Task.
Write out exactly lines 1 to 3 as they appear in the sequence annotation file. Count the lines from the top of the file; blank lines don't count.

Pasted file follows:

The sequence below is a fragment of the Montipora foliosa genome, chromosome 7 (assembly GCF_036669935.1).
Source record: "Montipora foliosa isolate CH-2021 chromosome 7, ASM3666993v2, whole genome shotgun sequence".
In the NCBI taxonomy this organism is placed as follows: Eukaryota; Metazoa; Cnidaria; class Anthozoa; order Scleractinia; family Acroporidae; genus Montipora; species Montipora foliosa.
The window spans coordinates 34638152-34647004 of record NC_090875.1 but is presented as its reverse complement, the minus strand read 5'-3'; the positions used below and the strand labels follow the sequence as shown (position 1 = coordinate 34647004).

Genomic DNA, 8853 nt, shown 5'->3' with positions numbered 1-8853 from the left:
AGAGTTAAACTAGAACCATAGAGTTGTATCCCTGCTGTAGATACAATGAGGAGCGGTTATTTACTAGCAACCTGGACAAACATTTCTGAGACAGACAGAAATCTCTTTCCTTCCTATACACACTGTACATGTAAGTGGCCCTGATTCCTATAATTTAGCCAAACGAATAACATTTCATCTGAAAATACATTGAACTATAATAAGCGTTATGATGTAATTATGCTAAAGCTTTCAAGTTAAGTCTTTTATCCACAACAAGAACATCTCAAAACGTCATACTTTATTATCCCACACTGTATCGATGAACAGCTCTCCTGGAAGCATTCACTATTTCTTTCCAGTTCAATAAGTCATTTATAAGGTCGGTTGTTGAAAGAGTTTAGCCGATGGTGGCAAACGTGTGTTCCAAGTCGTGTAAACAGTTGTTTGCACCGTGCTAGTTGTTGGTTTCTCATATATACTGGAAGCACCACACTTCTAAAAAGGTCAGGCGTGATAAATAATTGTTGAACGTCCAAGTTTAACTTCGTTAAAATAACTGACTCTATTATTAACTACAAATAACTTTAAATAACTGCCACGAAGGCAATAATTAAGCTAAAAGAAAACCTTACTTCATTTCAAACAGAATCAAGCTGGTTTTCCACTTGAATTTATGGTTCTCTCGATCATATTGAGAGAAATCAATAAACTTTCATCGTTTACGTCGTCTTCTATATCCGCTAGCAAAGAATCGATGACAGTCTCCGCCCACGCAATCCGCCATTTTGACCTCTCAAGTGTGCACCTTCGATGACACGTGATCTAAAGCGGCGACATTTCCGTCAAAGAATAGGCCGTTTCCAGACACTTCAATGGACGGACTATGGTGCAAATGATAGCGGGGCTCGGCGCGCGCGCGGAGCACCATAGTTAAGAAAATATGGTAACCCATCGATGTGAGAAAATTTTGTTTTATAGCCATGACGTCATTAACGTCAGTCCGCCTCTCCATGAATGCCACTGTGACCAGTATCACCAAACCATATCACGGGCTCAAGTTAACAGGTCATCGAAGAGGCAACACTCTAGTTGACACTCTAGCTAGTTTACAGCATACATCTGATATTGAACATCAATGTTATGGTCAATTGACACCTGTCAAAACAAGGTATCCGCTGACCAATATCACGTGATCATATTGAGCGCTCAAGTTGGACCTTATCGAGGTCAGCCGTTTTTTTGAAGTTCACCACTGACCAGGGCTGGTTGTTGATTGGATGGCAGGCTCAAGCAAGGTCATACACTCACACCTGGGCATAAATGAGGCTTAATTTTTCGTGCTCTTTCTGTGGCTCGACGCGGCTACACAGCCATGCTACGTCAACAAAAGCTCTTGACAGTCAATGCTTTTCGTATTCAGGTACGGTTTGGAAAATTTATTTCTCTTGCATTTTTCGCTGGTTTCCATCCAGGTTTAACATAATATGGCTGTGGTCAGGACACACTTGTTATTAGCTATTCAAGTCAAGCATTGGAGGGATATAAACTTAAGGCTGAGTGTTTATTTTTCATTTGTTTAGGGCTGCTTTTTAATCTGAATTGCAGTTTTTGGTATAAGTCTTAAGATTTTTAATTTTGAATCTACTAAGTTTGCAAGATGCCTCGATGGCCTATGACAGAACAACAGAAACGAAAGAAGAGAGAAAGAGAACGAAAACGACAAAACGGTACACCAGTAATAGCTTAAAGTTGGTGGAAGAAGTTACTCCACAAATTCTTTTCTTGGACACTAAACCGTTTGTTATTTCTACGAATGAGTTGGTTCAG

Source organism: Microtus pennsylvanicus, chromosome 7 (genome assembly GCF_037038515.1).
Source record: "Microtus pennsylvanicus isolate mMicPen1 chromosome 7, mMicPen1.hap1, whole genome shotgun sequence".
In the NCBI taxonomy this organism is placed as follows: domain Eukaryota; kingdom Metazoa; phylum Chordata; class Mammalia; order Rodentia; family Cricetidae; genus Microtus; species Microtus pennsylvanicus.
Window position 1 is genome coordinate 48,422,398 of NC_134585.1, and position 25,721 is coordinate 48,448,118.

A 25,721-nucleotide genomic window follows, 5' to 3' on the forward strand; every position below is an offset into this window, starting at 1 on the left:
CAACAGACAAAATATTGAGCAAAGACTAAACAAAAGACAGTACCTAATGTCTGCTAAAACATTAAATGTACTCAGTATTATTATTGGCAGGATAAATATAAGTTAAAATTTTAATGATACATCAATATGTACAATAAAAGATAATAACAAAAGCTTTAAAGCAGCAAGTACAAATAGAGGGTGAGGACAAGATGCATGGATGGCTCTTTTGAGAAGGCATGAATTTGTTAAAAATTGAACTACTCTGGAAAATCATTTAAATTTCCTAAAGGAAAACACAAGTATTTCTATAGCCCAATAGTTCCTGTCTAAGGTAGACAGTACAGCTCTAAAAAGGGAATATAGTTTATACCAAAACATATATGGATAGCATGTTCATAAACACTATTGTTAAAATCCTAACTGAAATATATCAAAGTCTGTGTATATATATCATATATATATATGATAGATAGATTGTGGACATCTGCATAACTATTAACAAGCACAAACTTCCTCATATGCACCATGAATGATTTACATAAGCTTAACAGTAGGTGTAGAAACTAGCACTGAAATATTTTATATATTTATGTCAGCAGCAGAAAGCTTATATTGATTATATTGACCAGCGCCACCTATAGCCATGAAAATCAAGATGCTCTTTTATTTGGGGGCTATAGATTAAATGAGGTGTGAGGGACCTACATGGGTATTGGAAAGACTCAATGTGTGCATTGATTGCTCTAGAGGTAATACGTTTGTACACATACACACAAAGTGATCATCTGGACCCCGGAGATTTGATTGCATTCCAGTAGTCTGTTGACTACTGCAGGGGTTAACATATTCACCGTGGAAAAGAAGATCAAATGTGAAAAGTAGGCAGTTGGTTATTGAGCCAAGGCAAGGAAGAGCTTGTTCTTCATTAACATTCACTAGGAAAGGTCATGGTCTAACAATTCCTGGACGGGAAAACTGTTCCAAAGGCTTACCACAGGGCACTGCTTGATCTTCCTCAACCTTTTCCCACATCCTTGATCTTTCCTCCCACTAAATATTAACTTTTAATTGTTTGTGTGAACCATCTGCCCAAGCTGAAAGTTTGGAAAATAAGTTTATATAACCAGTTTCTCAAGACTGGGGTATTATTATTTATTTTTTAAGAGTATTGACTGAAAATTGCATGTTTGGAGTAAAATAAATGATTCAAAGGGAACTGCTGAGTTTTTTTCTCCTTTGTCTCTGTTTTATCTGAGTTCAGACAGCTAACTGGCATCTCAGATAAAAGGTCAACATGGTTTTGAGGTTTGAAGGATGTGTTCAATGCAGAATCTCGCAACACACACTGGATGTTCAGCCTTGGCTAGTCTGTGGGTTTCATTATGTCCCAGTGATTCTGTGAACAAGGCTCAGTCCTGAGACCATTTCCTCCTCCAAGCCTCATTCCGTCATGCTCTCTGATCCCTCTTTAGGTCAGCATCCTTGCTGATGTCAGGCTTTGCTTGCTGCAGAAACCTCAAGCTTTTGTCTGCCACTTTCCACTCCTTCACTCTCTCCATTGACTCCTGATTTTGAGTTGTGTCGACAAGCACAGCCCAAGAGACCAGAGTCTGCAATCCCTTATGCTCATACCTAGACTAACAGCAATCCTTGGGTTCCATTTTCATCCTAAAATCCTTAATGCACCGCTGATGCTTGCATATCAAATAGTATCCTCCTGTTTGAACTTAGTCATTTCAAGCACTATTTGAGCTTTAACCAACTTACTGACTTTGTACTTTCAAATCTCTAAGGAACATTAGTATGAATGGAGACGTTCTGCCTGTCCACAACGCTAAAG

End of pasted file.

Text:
The sequence below is a fragment of the Montipora foliosa genome, chromosome 7 (assembly GCF_036669935.1).
Source record: "Montipora foliosa isolate CH-2021 chromosome 7, ASM3666993v2, whole genome shotgun sequence".
In the NCBI taxonomy this organism is placed as follows: Eukaryota; Metazoa; Cnidaria; class Anthozoa; order Scleractinia; family Acroporidae; genus Montipora; species Montipora foliosa.